David Bourget (Western Ontario)
David Chalmers (ANU, NYU)
Rafael De Clercq
Jack Alan Reynolds
Learn more about PhilPapers
Studies in Christian Ethics 18 (1):89-108 (2005)
This paper maps the different levels of the problem of healthcare resource allocation — micro, macro and international — with reference to three cases. It is argued that two standard approaches to the issue of distributive justice in healthcare, the QALY (quality-adjusted life year) approach and the social-contract approach developed by Norman Daniels, are fundamentally unsatisfactory for reasons identified by Alasdair MacIntyre. Although the virtue theory articulated by MacIntyre and others has been influential in many areas of healthcare ethics, there seems to have been relatively little discussion of the difference it might make to the problems of resource allocation. The potential of such an approach is explored in the later sections of the paper. Two apparently promising ways of bringing virtue ethics to bear on resource allocation are examined and found wanting to greater or lesser extents. Firstly, Beauchamp and Childress’s account of the virtues as a supplement to their ‘Four Principles’ is found to have little or no substantive contribution to make to this issue. Secondly, the ‘liberal communitarian’ system of resource allocation proposed by Ezekiel Emanuel, while a considerable improvement on the account of Beauchamp and Childress, remains problematic in some respects. An alternative Christian account is developed by identifying significant influences that might shape the ‘political prudence’ which would enable Christian communities to form sound judgments about distributive justice in healthcare. The paper concludes with some remarks about the relationship between this tradition-constituted account and the wider public sphere of policy-making and practice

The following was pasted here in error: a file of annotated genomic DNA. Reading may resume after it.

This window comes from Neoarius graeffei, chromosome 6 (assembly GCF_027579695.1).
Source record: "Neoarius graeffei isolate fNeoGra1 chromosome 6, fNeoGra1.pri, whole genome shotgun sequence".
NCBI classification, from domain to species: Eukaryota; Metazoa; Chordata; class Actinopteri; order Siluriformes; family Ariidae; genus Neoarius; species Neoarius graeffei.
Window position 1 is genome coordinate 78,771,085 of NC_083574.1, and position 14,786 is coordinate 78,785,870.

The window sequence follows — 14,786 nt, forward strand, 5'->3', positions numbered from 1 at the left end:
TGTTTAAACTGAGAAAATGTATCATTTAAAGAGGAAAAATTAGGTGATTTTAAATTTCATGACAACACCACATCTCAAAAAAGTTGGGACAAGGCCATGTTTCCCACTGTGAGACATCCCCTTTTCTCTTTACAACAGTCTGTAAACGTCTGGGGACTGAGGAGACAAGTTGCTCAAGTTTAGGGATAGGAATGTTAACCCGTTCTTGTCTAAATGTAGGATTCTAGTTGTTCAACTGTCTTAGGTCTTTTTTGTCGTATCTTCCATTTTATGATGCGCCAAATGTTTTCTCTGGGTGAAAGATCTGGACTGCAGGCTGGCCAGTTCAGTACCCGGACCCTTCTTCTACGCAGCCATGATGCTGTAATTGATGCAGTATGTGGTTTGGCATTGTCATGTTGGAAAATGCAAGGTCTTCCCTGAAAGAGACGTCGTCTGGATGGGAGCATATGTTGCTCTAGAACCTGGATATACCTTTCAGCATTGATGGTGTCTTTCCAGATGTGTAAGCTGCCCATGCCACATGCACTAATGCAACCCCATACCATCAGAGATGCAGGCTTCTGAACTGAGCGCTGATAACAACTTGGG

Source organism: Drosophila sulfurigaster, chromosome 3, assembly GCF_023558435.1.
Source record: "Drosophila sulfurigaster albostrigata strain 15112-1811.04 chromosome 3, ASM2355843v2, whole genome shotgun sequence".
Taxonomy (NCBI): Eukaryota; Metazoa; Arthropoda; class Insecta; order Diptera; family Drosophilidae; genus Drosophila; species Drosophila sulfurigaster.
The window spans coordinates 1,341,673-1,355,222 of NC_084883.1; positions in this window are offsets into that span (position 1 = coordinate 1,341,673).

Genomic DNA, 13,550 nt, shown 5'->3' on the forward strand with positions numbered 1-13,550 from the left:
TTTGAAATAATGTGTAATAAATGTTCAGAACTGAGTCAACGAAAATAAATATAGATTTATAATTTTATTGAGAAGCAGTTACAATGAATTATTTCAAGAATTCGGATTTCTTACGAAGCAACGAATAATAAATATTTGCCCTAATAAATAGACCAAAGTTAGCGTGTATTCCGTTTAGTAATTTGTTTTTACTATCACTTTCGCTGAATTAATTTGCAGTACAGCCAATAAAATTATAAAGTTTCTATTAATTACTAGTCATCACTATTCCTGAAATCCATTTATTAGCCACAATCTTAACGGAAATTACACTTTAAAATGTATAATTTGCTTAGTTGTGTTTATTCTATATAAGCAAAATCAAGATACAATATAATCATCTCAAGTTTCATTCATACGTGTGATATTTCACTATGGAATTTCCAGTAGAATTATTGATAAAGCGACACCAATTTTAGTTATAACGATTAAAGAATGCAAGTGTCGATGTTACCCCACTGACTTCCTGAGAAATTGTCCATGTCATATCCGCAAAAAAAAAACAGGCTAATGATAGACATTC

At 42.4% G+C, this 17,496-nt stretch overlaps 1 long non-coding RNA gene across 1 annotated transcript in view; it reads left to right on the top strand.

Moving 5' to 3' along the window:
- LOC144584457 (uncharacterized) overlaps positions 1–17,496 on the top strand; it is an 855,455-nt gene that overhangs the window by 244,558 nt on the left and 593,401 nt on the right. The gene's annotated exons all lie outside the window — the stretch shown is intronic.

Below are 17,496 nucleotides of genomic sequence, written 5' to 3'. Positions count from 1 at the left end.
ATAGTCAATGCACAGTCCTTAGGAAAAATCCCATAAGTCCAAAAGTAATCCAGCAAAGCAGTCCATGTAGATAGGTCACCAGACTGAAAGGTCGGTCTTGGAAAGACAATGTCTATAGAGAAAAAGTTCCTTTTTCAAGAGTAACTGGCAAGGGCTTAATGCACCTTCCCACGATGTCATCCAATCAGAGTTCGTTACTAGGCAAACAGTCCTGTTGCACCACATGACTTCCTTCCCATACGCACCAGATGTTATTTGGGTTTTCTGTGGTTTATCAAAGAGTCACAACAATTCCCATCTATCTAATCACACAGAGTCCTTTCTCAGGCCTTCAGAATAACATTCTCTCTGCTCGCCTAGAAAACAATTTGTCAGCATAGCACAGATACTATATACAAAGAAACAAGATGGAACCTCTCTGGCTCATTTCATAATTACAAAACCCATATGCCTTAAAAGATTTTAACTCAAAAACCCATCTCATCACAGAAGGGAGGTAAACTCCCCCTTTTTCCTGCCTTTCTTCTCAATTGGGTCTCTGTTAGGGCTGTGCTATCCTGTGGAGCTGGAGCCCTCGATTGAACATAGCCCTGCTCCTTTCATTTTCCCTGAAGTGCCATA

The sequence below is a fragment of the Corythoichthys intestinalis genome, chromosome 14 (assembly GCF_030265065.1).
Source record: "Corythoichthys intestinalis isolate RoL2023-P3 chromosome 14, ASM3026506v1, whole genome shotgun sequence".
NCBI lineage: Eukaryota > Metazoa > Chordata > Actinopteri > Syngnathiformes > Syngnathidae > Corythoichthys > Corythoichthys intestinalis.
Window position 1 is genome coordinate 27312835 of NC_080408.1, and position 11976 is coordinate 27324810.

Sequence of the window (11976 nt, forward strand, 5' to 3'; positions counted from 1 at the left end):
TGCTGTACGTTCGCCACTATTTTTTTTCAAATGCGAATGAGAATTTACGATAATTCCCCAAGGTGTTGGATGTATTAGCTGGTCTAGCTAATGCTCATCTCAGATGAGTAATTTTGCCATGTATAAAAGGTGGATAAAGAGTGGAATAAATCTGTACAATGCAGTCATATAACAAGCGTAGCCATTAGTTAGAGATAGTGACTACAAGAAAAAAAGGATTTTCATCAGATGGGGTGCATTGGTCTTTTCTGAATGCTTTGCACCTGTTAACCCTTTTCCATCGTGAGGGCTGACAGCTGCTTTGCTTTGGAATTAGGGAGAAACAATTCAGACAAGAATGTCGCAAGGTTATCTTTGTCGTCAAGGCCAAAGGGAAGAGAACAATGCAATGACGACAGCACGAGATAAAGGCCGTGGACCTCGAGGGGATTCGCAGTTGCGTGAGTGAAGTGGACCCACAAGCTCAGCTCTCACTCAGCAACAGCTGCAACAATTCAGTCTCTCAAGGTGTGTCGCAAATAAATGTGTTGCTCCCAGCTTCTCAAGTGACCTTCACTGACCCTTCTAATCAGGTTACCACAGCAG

|Keywords||No keywords specified (fix it)|
|Categories||categorize this paper)|
Setup an account with your affiliations in order to access resources via your University's proxy server
Configure custom proxy (use this if your affiliation does not provide a proxy)
|Through your library|
References found in this work BETA
No references found.
Citations of this work BETA
N. Messer (2009). Christian Engagement with Public Bioethics in Britain: The Case of Human Admixed Embryos. Christian Bioethics 15 (1):31-53.
Similar books and articles
Louise M. Terry (2004). An Integrated Approach to Resource Allocation. Health Care Analysis 12 (2):171-180.
C. Foster (2007). Simple Rationality? The Law of Healthcare Resource Allocation in England. Journal of Medical Ethics 33 (7):404-407.
R. Cookson, C. McCabe & A. Tsuchiya (2008). Public Healthcare Resource Allocation and the Rule of Rescue. Journal of Medical Ethics 34 (7):540-544.
S. Sinclair (2012). How to Avoid Unfair Discrimination Against Disabled Patients in Healthcare Resource Allocation. Journal of Medical Ethics 38 (3):158-162.
Anne Slowther & Tony Hope (2002). Resource Allocation Decisions in U.K. Healthcare: Do Ethics Committees Have a Role? [REVIEW] HEC Forum 14 (1):64-72.
Veronika Wirtz, Alan Cribb & Nick Barber (2003). Understanding the Role of “the Hidden Curriculum” in Resource Allocation—The Case of the UK NHS. Health Care Analysis 11 (4):295-300.
Santanu Gupta (2003). On the Relevance of the Median Voter to Resource Allocation Amongst Jurisdictions. Gokhale Institute of Politics and Economics.
M. J. Williams (2009). Resource Expenditure Not Resource Allocation: Response to McDougall on Cloning and Dignity. Journal of Medical Ethics 35 (5):330-334.
Helen Keasberry (1992). Equity and Solidarity: The Context of Health Care in the Netherlands. Journal of Medicine and Philosophy 17 (4):463-477.
Katrina A. Bramstedt (2002). Patient Productivity as a Value and a Variable in Geriatric Healthcare Allocation. Cambridge Quarterly of Healthcare Ethics 11 (1):94-96.
Søren Holm (1995). "Socialized Medicine", Resource Allocation and Two-Tiered Health Care – the Danish Experience. Journal of Medicine and Philosophy 20 (6):631-637.
Scott Wisor (2012). How Should INGOs Allocate Resources? Ethics and Global Politics 5 (1):27-48.
C. Daniel Batson, Elizabeth Collins & Adam A. Powell (2006). Doing Business After the Fall: The Virtue of Moral Hypocrisy. [REVIEW] Journal of Business Ethics 66 (4):321 - 335.
Ian E. Thompson, Kath M. Melia & Kenneth M. Boyd (eds.) (2006). Nursing Ethics. Churchill Livingstone Elsevier.
Margaret Keatings & Diana Dick (1989). Ethics and Politics of Resource Allocation: The Role of Nursing. [REVIEW] Journal of Business Ethics 8 (2-3):187 - 192.
Added to index2010-08-30
Total downloads2 ( #553,718 of 1,726,249 )
Recent downloads (6 months)1 ( #369,877 of 1,726,249 )
How can I increase my downloads?